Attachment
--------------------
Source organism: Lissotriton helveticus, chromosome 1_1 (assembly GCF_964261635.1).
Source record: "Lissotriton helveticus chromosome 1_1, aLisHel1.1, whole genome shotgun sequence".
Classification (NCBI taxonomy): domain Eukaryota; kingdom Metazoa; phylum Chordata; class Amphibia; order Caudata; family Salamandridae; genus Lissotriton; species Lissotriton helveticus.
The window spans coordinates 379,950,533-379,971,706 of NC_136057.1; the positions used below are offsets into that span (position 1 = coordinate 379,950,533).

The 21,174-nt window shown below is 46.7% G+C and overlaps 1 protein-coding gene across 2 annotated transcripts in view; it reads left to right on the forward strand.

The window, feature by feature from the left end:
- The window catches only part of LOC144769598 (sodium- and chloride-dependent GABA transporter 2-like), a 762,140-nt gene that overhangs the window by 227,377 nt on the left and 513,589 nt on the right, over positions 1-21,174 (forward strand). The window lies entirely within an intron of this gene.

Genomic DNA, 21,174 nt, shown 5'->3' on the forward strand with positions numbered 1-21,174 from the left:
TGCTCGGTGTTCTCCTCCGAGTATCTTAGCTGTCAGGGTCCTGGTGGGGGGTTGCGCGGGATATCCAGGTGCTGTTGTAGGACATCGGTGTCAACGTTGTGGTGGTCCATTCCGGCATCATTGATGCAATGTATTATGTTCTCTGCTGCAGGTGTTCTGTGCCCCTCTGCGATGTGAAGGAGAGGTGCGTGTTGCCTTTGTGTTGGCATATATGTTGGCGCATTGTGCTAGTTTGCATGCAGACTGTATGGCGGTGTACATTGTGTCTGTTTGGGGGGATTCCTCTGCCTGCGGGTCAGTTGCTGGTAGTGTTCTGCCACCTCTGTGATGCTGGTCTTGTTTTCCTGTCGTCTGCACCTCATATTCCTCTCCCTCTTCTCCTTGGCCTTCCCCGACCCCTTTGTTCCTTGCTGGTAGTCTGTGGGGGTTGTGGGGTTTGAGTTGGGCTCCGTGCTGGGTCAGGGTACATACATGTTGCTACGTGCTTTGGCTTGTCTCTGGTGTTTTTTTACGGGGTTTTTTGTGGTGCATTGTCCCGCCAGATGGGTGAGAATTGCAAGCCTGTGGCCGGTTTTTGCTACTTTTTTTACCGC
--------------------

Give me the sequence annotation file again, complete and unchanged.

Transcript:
Source organism: Lissotriton helveticus, chromosome 1_1 (assembly GCF_964261635.1).
Source record: "Lissotriton helveticus chromosome 1_1, aLisHel1.1, whole genome shotgun sequence".
Classification (NCBI taxonomy): domain Eukaryota; kingdom Metazoa; phylum Chordata; class Amphibia; order Caudata; family Salamandridae; genus Lissotriton; species Lissotriton helveticus.
The window spans coordinates 379,950,533-379,971,706 of NC_136057.1; the positions used below are offsets into that span (position 1 = coordinate 379,950,533).

The 21,174-nt window shown below is 46.7% G+C and overlaps 1 protein-coding gene across 2 annotated transcripts in view; it reads left to right on the forward strand.

The window, feature by feature from the left end:
- The window catches only part of LOC144769598 (sodium- and chloride-dependent GABA transporter 2-like), a 762,140-nt gene that overhangs the window by 227,377 nt on the left and 513,589 nt on the right, over positions 1-21,174 (forward strand). The window lies entirely within an intron of this gene.

Genomic DNA, 21,174 nt, shown 5'->3' on the forward strand with positions numbered 1-21,174 from the left:
TGCTCGGTGTTCTCCTCCGAGTATCTTAGCTGTCAGGGTCCTGGTGGGGGGTTGCGCGGGATATCCAGGTGCTGTTGTAGGACATCGGTGTCAACGTTGTGGTGGTCCATTCCGGCATCATTGATGCAATGTATTATGTTCTCTGCTGCAGGTGTTCTGTGCCCCTCTGCGATGTGAAGGAGAGGTGCGTGTTGCCTTTGTGTTGGCATATATGTTGGCGCATTGTGCTAGTTTGCATGCAGACTGTATGGCGGTGTACATTGTGTCTGTTTGGGGGGATTCCTCTGCCTGCGGGTCAGTTGCTGGTAGTGTTCTGCCACCTCTGTGATGCTGGTCTTGTTTTCCTGTCGTCTGCACCTCATATTCCTCTCCCTCTTCTCCTTGGCCTTCCCCGACCCCTTTGTTCCTTGCTGGTAGTCTGTGGGGGTTGTGGGGTTTGAGTTGGGCTCCGTGCTGGGTCAGGGTACATACATGTTGCTACGTGCTTTGGCTTGTCTCTGGTGTTTTTTTACGGGGTTTTTTGTGGTGCATTGTCCCGCCAGATGGGTGAGAATTGCAAGCCTGTGGCCGGTTTTTGCTACTTTTTTTACCGC